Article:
With the evolution of Github Actions, we took the initiative and integrated a simple (but quite effective) CI / CD into our small, but already 2 years old, live project.

What for?

Perhaps there are some developers who do not make mistakes, but I am not one of them, so occasionally some small overloads or crashes happen and you have to urgently release a new version with an edit or rollback to the previous one. But those hours and days in which users stumble upon application crashes do not remain without traces both with customers and in the mood of a responsible developer.

How to minimize fails in production, I will tell you below.

Why do I personally have such fails?

  • Unreliable part of code
  • There is some kind of library and it crashes situationally
  • Some library (usually analytics) is updated to an unstable version.

Code review, Unit tests, static code analysis, UI tests, manual testing will help us with 1 point.

With 2-3 points – only UI tests and manual testing.

It only remains to automate this. At this stage, the choice fell on the then just appeared Github Actions, since the project code is also on Github. I must say right away that for a free GitHub account there are 2,000 free Action minutes per month.

How to start?

There is full of ready-made examples for various languages ​​and frameworks. This thing is configured through the YAML configuration file, which is located in the project repository.

Simple example for Android:

Description: for each push to any branch, a job is launched on the GitHub virtual machine with the Ubuntu OS. Task steps checking out our code, setting up JDK, running Gradle tasks to build.

In case of unsuccessful passage of any step, we will see the following picture:

you can also see the logs there:

Conveniently, with a Pull Request, they will immediately show us that our check sequence has failed.

And if you have GitHub integration with Slack, then also so:

And now step-by-step:

  1. Unit tests

You wrote Unit tests using JUnit, mockito, etc.

Now your tests are included in the verification sequence by adding the appropriate gradle task.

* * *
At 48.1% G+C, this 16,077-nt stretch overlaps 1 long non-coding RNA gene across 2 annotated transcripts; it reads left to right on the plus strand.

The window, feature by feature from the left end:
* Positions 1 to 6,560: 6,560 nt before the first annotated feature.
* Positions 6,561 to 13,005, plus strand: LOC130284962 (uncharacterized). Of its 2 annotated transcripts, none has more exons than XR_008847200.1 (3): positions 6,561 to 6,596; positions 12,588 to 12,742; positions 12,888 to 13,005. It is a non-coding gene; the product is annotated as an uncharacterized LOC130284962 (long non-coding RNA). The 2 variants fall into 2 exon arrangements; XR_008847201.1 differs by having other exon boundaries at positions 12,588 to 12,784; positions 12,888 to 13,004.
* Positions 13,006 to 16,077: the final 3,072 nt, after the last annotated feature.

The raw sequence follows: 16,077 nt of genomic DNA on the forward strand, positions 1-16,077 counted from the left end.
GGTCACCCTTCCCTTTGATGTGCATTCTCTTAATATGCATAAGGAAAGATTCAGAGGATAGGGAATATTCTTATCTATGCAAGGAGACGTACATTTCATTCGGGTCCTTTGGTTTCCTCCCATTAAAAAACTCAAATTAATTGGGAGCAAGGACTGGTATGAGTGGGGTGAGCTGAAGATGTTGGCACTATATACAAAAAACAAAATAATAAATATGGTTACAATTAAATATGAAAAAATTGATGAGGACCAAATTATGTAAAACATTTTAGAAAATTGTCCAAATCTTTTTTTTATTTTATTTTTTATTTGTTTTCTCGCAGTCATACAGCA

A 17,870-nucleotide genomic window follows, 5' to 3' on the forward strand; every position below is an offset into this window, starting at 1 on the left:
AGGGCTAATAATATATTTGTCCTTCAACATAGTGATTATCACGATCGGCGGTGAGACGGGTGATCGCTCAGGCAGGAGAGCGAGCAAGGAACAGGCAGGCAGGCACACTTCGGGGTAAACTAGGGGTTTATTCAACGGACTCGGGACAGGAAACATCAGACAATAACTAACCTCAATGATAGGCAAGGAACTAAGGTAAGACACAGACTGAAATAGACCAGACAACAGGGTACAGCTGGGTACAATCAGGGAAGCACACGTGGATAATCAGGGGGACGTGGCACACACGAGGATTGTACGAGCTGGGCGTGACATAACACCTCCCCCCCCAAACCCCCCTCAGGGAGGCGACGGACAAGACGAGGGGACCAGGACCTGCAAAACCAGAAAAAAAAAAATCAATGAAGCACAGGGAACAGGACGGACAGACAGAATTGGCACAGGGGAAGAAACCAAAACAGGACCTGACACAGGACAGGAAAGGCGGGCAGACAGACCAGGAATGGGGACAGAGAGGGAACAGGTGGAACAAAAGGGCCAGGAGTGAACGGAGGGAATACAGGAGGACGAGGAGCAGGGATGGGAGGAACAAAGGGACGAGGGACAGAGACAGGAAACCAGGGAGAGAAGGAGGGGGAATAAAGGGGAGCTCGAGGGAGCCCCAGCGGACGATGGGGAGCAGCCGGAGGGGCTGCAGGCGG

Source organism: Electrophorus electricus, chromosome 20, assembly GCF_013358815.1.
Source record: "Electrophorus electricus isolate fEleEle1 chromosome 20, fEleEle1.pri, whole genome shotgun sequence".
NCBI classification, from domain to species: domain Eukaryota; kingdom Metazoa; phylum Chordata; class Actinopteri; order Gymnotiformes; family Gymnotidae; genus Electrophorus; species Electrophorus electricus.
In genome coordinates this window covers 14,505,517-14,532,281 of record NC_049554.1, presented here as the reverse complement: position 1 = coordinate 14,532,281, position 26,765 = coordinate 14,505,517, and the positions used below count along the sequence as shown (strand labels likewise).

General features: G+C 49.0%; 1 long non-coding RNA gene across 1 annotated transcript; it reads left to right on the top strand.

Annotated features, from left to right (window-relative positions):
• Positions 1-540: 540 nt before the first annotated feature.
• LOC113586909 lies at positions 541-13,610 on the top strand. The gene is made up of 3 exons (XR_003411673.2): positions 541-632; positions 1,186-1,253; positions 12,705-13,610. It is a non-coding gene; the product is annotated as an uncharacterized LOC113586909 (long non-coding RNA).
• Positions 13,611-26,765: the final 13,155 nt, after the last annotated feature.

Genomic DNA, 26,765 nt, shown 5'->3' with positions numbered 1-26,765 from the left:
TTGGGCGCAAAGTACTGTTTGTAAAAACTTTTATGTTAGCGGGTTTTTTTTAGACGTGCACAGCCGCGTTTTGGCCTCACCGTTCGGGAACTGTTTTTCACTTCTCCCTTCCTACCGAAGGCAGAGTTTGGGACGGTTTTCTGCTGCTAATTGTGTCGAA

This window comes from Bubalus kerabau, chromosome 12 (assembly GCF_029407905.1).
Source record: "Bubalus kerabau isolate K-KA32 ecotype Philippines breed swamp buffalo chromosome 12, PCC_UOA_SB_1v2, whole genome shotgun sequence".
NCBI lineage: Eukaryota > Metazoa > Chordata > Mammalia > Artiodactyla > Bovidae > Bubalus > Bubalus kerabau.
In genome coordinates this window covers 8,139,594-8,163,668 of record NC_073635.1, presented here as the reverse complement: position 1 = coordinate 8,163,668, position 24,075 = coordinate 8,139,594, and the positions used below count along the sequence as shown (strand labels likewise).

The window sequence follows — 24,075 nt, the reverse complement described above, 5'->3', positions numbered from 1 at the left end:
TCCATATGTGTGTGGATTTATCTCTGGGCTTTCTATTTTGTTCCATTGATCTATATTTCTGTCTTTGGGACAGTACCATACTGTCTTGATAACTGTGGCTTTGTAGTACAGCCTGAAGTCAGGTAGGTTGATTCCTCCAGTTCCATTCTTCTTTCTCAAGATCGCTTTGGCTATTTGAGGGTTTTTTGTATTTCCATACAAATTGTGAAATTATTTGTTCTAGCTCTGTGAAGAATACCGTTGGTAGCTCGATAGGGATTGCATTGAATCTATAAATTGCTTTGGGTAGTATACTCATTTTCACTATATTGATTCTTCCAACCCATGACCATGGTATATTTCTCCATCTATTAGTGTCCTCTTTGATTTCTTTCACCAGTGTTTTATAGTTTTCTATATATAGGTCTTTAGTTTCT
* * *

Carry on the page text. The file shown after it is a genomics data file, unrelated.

• Static code analysis

You can use simple linters (detekt for kotlin, pmd for java).
Or a more complex option is sonarqube.

In the case of simple linters (for example, we have both java and kotlin):

in case of sonarqube:

  • UI tests

My approach is one “Smoke” test that simulates standard user actions in the application – to enter, select a product, place an order, track an order. You can use UIAutomator, Espresso, Kaspresso.

There are also 2 options to run here – an emulator on a GitHub virtual machine or cloud services such as Firebase Test Lab.
There are ready-made implementations for using the emulator inside GitHub: one and two.

In the case of Firebase Test Lab, you need to work with Google Cloud Platform through the gcloud CLI

For this to work, you need to create a project in Firebase, create a service account with admin rights in Google Cloud Console and upload the resulting JSON key to base64 in GitHub secrets for authorization in gcloud.

The general config in my case looked like this. The task is launched by a PR event in the master

It seems simple. The effectiveness depends on the tests written and the selected code analysis rules. It is possible to write several independent jobs to run them in parallel. In my case, everything goes sequentially. The verification process takes about 15 minutes on our project (virtual machine GitHub 2-core CPU, 7 GB RAM, 14 GB of SSD), but in fact, it is not critical, because while you “review” with your eyes, the results of these tests are coming up.

UI tests help out most of all – it happens that during their passage analytics crash after updating the library and you just understand that you should not update it.

Through gcloud, you can also deliver builds to Firebase App Distribution, release to Google Play, etc.